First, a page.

Autism, Co-occuring Conditions and Diagnosis – Peer Support July 2022

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Autism, Co-occurring Conditions & Diagnosis

Peer Support
JULY 2022

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Co-Occuring Conditions

These are medical conditions and diagnoses that are commonly found in people with Autism. They are also called “Co-Morbid”, but we choose not to use this term because it imparts a negative judgement.

We’ll be looking at a few based on research and anecdotal evidence.

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Postural tachycardia syndrome

Causes fainting, “greying out” and/or dizziness due to a sudden increase in heart rate when standing up or moving around.


e.g. Ehlers-Danlos syndromes

Weaker Connective tissue in the body causing skin to stretch or joints to dislocate when moved.

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attention deficit hyperactivity disorder 

Estimated up to 70% of Autistic people*. Impairs: organisation, focus coping with stress, impulse control.


Difficulty with co-ordinating gross-motor movements and spatial awareness, May appear clumsy.

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Mental Health Issues

May be a result of living in an unaccommodating/unsupportive environment. May be confused for Autistic traits. 

Digestive (GI) Issues

Many Autistic people have Gastro-  Intestinal issues and food sensitivities. Researchers have tried to find a cause for Autism in the gut micro-biome. 

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• Getting stressed/ flustered at medical appointments

• Lack of awareness of specialist services/support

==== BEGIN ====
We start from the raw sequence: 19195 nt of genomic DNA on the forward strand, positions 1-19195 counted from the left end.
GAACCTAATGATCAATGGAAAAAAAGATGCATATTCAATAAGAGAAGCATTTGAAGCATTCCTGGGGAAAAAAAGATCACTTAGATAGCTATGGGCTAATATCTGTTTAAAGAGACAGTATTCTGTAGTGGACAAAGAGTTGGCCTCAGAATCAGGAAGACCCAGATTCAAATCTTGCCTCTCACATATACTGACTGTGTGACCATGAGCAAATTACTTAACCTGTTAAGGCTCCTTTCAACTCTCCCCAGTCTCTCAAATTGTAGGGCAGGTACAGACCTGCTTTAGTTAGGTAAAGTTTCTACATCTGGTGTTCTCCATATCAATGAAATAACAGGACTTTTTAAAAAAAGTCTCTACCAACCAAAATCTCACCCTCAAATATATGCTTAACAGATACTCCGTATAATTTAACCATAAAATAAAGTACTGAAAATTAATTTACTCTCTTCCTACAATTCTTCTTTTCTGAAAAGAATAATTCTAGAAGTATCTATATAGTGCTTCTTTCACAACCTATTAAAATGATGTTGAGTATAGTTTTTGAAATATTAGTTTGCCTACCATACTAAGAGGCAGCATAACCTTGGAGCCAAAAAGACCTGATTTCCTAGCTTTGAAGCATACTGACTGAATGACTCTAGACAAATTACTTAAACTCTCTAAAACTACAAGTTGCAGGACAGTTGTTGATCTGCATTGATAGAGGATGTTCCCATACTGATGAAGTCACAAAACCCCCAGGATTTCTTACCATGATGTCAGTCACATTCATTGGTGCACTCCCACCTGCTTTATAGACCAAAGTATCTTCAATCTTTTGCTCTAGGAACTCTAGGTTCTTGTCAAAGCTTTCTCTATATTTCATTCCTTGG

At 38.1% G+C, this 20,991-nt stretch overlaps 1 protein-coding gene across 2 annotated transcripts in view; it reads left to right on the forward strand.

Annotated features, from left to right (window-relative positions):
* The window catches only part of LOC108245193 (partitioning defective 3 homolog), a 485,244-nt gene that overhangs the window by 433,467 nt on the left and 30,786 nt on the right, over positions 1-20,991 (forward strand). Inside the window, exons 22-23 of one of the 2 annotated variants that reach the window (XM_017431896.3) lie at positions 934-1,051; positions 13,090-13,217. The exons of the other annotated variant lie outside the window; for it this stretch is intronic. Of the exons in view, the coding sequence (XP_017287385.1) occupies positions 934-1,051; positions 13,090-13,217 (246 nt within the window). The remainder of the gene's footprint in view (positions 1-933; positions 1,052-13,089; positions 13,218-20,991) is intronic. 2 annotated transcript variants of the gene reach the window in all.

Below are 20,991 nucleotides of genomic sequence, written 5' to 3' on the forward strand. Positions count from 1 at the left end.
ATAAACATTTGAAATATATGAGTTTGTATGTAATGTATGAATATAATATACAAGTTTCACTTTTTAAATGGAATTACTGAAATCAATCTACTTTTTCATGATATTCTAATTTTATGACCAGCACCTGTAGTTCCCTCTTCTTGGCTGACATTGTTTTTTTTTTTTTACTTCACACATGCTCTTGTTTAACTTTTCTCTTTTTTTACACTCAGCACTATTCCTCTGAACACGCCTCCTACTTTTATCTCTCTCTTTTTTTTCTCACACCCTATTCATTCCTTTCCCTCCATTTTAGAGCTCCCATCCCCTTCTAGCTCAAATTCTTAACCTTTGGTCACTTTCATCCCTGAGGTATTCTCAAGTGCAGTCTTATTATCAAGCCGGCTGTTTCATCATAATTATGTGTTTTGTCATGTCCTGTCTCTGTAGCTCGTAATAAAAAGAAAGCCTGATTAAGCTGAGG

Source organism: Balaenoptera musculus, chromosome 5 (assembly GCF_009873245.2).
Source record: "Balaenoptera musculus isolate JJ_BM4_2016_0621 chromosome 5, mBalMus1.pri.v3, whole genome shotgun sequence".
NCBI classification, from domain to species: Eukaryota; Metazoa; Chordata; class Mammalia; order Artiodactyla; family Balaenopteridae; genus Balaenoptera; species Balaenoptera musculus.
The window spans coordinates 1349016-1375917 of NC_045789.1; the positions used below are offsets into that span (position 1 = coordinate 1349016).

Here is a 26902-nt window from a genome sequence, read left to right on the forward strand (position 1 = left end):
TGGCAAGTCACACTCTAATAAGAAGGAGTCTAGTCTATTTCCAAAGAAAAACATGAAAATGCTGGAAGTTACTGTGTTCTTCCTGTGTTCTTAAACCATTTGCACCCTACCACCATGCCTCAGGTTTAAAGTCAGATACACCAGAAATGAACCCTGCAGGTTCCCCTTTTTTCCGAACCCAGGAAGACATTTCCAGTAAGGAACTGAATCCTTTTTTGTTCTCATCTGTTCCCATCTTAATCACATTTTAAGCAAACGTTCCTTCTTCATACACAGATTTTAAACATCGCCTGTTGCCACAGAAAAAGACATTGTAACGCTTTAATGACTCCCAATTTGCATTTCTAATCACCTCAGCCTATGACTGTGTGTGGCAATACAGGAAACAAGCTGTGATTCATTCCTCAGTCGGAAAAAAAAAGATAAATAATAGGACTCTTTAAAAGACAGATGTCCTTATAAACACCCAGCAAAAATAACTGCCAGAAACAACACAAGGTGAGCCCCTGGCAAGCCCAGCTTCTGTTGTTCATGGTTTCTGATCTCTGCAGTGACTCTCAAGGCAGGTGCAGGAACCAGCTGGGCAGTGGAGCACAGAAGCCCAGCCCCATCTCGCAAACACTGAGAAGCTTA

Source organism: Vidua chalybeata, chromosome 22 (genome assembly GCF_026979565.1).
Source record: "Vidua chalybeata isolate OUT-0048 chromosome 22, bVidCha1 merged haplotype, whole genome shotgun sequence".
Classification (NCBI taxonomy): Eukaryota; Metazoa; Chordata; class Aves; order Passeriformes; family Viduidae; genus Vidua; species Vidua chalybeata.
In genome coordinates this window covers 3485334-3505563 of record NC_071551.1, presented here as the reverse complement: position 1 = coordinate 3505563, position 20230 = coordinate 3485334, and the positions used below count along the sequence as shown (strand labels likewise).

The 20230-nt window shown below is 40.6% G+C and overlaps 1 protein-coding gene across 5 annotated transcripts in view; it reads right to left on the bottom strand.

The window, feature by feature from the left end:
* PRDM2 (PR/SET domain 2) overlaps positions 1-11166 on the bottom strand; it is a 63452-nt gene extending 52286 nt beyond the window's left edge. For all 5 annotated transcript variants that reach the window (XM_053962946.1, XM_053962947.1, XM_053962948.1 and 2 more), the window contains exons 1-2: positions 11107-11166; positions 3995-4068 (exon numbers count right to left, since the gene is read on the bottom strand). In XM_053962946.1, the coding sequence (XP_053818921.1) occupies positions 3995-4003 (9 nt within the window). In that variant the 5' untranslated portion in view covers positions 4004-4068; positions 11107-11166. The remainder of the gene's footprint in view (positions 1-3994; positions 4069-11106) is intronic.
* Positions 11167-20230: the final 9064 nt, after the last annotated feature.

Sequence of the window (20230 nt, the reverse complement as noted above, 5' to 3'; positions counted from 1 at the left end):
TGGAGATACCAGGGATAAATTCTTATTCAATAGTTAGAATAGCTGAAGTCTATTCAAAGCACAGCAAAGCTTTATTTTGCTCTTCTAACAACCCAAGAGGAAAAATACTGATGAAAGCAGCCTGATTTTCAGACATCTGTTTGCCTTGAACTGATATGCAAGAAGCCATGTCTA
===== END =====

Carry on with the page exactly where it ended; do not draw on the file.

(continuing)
• Panic attacks/history of medical abuse or institutional betrayal

• Providers not understanding Autism

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• Minimising Autistic voices- calling us confused or intellectually disabled, beleiving stereotypes

• Being accused of non-compliance or non-motivation to seek help

• Waiting lists

• Communication issues

• Low Interoception

• Being gaslit about our experiences and sensations

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How to Respond


Self- advocate and ude an advocate to book  appointments and assert your rights to accommodations.


Be prepared to explain what
Autism is and isn’t to medical professionals, and what your needs are. We shouldn’t have to, but we do.


It can be very difficut when Allistics dismiss our needs by tellng us to “get over it” or  “We’re all a bit like that”.

Allistics often don’t care and don’t have understanding/empathy for how things are different for us.

All illness are different for Autistic people and may be worse because of sensory needs and difficulty with unexpected change.

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Meeting and talking with similar (Autistic People) can help us understand our experiences.

Being philosophical and accepting that adversity happens can help us cope with anxiety.

Understanding our co-occurring conditions and the needs we have can free us to experience Autistic joy.

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